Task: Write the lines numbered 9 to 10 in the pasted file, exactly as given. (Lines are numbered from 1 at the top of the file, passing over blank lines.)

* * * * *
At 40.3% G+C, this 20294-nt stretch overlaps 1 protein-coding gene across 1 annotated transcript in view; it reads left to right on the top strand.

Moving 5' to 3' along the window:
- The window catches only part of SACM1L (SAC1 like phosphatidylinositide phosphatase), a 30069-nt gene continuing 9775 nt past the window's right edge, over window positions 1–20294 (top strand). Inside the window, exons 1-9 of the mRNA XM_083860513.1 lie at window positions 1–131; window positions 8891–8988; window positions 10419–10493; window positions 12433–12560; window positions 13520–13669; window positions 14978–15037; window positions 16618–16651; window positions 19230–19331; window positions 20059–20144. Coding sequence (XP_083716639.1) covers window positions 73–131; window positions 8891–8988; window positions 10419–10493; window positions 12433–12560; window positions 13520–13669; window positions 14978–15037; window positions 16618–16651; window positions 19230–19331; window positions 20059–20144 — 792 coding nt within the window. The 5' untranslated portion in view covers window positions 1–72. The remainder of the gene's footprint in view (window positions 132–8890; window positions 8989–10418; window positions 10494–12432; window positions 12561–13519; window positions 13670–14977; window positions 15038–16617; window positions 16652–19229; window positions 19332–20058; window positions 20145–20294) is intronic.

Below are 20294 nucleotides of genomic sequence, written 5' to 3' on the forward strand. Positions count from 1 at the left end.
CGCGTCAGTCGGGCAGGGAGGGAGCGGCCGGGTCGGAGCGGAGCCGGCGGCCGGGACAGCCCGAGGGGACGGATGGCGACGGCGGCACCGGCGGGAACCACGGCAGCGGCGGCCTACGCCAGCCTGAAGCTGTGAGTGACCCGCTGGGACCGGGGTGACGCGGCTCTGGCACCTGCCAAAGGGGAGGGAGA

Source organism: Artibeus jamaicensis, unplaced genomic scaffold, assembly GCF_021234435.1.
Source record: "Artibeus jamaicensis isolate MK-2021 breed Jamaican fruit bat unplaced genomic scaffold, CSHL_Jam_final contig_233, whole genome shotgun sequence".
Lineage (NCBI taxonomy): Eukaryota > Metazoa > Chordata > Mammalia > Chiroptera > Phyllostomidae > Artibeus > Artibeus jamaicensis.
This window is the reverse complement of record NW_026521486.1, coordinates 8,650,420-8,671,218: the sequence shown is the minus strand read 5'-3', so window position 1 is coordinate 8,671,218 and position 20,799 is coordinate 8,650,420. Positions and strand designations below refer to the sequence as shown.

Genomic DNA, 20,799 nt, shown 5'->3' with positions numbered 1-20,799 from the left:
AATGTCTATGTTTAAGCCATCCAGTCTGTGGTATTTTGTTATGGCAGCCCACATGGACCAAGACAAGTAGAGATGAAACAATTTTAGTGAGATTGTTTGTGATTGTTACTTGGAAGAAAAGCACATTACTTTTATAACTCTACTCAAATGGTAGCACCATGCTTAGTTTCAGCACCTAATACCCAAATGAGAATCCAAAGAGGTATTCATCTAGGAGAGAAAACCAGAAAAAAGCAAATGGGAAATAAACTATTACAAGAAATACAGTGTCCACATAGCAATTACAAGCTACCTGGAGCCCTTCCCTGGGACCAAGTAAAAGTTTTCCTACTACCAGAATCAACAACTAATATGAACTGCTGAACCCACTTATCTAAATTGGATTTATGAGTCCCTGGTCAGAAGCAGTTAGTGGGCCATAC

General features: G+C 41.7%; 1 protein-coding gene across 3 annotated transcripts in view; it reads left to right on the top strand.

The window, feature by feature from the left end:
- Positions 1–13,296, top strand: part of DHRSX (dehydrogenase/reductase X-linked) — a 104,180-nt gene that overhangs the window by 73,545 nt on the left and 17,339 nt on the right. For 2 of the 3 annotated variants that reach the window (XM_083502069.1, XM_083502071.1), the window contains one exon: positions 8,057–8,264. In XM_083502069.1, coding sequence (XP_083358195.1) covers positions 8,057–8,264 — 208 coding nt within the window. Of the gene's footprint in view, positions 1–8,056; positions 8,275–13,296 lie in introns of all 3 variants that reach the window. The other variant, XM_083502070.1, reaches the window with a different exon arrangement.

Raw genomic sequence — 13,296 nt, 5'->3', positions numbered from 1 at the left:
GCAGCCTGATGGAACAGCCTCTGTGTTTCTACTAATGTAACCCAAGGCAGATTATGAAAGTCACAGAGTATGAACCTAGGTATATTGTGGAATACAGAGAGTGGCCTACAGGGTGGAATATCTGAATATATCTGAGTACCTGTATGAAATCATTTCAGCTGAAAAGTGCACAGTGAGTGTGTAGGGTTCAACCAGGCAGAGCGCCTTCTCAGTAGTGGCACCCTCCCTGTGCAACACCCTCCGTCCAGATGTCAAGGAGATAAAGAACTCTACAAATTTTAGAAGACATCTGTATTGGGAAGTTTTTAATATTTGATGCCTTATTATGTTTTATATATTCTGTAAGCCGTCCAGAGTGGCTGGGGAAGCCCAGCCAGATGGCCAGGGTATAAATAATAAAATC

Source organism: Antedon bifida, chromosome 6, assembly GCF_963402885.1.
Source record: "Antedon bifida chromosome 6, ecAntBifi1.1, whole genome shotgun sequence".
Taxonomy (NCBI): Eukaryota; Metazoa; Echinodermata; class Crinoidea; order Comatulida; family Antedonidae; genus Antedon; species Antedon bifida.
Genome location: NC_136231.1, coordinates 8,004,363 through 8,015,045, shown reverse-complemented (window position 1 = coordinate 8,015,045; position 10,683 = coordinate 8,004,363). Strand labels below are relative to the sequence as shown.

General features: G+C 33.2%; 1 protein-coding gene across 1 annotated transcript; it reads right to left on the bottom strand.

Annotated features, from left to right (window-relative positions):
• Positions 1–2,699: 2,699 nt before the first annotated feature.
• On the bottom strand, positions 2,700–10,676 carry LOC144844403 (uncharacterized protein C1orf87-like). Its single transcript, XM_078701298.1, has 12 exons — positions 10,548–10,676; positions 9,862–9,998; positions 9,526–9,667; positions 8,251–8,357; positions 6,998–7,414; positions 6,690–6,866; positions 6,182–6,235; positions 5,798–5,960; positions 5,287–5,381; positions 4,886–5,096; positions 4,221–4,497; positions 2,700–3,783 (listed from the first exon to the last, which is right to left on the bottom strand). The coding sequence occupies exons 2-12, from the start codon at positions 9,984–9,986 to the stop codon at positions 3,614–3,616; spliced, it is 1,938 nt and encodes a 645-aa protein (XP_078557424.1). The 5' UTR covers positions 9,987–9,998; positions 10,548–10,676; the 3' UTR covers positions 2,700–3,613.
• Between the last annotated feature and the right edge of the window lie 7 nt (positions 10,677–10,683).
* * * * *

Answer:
This window is the reverse complement of record NW_026521486.1, coordinates 8,650,420-8,671,218: the sequence shown is the minus strand read 5'-3', so window position 1 is coordinate 8,671,218 and position 20,799 is coordinate 8,650,420. Positions and strand designations below refer to the sequence as shown.

Genomic DNA, 20,799 nt, shown 5'->3' with positions numbered 1-20,799 from the left: